Last month, we wondered whether the solid recovery from the March lows was the calm after the storm, or the eye of the hurricane. June answered that question with the worst one month return (down 8.6%) since February 2002 and the worst return for the month of June since 1930. For the quarter, the S&P 500 declined 2.7%, which is not so bad except that it's the third negative quarter in a row (the S&P 500 declined 3.3% in Q4 2007, and declined 9.4% in Q1 2008.)
As multi-quarter declines go, we've seen worse over the last 100 years (stocks declined 6 straight quarters Q1 1969 through Q2 1970.) Stocks declined three quarters in a row in 2000 and 2002 during the particularly vicious bear market which started this century. However, combine the stock market decline with a doubling of oil prices and a 15% decline in housing prices over the last year, and you have pretty much the perfect storm of economic misery.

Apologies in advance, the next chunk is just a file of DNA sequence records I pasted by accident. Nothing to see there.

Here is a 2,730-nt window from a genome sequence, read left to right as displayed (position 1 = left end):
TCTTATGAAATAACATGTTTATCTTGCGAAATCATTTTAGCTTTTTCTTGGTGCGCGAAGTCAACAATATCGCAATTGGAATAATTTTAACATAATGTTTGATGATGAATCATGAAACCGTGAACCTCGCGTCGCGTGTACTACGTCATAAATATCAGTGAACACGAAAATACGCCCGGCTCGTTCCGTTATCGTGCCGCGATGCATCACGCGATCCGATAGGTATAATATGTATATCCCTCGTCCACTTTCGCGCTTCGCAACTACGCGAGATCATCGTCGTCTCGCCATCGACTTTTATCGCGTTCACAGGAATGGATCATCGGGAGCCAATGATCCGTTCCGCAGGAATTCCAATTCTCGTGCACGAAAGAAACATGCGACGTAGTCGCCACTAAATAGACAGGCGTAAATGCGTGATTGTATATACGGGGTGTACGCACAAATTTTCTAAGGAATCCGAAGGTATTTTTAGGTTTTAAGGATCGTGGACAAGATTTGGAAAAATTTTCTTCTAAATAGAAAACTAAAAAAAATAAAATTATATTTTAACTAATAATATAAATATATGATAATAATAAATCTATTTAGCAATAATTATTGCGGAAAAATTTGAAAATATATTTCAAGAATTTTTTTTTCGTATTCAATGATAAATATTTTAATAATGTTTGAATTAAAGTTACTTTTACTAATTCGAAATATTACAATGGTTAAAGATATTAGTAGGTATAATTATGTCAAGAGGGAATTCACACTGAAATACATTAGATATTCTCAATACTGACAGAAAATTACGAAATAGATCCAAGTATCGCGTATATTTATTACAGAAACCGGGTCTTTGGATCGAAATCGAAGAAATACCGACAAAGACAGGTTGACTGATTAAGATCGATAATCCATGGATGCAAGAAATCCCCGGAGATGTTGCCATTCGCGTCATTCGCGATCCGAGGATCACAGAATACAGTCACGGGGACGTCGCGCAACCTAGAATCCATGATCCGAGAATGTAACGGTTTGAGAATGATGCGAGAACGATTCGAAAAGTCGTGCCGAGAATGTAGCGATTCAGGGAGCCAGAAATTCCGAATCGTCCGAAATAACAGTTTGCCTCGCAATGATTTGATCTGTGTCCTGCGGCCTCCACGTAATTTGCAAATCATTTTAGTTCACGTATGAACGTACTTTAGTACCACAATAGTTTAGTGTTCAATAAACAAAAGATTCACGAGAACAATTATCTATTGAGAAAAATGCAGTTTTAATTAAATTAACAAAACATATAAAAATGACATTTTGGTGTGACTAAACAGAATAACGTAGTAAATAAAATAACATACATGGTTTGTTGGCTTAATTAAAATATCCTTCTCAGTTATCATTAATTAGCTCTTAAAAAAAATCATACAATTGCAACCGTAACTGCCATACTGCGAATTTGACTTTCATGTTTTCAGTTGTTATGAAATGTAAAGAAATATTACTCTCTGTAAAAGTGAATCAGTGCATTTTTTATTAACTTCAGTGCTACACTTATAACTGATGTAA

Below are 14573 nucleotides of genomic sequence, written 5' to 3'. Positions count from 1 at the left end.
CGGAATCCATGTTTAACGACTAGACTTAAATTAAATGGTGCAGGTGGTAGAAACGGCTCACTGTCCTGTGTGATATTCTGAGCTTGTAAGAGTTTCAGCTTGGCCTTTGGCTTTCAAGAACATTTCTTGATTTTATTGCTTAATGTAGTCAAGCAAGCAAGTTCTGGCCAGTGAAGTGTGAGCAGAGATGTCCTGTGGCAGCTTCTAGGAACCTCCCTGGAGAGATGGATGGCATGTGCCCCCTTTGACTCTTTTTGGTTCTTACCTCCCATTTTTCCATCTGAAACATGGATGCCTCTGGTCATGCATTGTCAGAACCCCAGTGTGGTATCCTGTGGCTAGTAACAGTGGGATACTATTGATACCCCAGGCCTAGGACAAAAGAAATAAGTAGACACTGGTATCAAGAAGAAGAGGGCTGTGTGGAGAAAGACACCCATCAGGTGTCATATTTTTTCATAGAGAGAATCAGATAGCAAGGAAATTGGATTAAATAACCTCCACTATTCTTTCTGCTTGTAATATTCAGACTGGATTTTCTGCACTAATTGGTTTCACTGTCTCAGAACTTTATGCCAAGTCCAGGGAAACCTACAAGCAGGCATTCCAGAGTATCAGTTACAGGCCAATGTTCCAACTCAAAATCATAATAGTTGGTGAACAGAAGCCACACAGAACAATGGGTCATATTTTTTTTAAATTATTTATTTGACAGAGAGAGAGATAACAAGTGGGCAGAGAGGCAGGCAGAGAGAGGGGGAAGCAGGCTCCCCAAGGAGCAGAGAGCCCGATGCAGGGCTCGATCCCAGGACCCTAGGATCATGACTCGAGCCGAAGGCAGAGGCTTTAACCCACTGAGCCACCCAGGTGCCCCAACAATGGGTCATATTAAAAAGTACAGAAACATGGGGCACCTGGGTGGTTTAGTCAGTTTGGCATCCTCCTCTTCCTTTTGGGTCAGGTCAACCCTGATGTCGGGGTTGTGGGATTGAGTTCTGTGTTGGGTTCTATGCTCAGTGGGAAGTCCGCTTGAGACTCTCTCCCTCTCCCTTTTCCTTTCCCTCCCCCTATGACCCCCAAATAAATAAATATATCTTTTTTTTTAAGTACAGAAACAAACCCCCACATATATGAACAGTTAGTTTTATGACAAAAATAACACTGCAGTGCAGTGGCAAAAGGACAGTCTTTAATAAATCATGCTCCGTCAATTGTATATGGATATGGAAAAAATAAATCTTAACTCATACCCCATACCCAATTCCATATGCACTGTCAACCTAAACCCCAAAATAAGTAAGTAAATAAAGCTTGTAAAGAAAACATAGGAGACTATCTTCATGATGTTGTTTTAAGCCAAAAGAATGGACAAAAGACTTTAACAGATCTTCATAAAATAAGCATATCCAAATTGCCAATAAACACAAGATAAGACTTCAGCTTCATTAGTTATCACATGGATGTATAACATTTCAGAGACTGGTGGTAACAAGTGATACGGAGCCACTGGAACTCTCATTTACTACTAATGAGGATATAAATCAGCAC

Overall, the stock market returned to the low levels set March 10th-17th as Bear Stearns was forced out of business, edging official bear market territory with a decline of 20% from last October's record high. Overall, three factors are keeping a lid on stock prices:
o Speculation that banks will announce larger than expected credit losses for Q2 2008
o Inability of the dollar to rally from the all-time lows set earlier this year
o Continued volatility and record prices in the energy sector
Each factor ties into the other. The Federal Reserve will likely keep rates at the current low 2% through year end to help the banks recapitalize (banks borrow overnight at 2% or slightly higher, lend long at 5% or more, profiting from the net interest margin. If short rates rise, that margin and therefore profit is squeezed.) US rates are low relative to European rates, which may well rise later this year, so currency traders sell dollars to buy Euros. But pressure on the dollar pushes the price of oil higher.